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It’s No Concern When We’re Wounded Together…

May 13, 2009

My head is reeling.

I am the eternal optimist.  You know this about me if you’ve read this blog for the past, oh, I don’t know, two seconds.  I’m full of hope and faith and a general outlook on life that might put Mary Poppins to shame.

But my optimism is crumbling- slowly, but ever so surely.

I picked up an extra shift at work tonight and was set to work doing GO BACKS for SIX HOURS. I don’t know what you know about working retail but that’s one whole lot of boring and eventually leads to talking to yourself.  Out loud.  And startling yourself when one song fades out and another fades in and there you are in the sudden silence, prattling on about God Knows What to the ruffley flowery thing in front of you and you realize that there’s a customer standing three feet away eying that very ruffley flowery thing and you think,

“Oh, Lord, I’m going crazy.”

In other words, I’ve had a lot of time to think today.

I mean, I started my day off with good intentions and things just kept throwing themselves back up at me saying NO.  I finally just opened iTunes, set the Jon McLaughlin album to play because it has really been too long since I heard,

“I’ve been around for a little over 20 years
and for anyone who needs advice on getting here
don’t ask me, the path I took was not exactly by the book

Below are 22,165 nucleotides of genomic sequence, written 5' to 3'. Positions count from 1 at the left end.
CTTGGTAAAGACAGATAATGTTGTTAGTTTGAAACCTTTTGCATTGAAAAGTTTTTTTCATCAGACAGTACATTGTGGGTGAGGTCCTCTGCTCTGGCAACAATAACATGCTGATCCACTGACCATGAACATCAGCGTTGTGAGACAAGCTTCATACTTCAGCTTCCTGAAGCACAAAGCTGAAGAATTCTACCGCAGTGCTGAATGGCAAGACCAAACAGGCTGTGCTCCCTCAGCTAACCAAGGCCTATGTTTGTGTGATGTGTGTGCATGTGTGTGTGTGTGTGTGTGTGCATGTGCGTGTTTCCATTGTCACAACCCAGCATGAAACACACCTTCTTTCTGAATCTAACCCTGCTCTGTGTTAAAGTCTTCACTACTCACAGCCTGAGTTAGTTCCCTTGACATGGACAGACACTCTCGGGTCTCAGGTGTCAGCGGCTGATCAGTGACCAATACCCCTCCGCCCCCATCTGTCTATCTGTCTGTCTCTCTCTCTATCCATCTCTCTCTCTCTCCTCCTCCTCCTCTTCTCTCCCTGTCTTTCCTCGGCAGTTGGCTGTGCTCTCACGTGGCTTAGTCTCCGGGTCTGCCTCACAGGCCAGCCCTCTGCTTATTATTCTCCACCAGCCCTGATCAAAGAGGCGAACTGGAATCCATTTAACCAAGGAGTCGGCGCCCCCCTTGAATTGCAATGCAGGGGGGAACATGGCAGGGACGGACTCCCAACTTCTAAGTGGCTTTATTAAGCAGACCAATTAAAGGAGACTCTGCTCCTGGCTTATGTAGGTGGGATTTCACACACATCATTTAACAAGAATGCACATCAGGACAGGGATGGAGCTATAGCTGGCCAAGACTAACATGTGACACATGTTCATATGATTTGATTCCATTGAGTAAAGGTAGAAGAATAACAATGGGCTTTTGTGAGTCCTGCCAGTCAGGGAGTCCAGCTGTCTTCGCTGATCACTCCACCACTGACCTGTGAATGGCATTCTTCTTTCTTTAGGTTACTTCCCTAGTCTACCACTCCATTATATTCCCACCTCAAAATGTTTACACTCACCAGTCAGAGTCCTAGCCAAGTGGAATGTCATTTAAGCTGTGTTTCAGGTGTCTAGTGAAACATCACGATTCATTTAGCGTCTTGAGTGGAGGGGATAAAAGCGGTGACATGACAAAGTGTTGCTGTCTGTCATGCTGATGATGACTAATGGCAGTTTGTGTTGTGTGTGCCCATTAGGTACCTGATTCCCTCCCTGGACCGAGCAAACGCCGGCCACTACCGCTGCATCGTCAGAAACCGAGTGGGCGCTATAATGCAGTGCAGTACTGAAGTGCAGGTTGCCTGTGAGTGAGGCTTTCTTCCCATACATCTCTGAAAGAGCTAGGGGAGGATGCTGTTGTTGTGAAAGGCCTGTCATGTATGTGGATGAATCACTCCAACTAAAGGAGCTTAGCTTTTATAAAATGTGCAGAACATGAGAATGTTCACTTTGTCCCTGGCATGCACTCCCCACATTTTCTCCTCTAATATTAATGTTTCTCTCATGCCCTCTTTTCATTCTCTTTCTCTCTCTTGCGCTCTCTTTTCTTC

by the book…”

and sat down with the box of notes my mother dug out of hiding for me.

You know? While there have been a few things here and there that have made me smile, I’m realizing that even though I didn’t know it then, I was a miserable, self-deprecating, self-conscious kid who didn’t have a clue.  I know many, many people who swear junior high was the worst time of their lives, and I never realized until today how true it really is for me too- I just had no idea then.

I found one from early high school written to me by my then very recent ex.  If I could have actually heard him reading those words out loud, his voice would have rung with maturity I never gave him credit for possessing.  I had gone around crying and moping and just begging for attention for who knows how long until he’d taken time out of Anatomy and Physiology to write in his tiny handwriting, a full page front and back, and all I could find within those words today was regret that I felt the way I had and calm, measured explanations I certainly didn’t deserve.  He said things that back then I brushed off as complete fabrication and today I looked back and realized how completely right he was.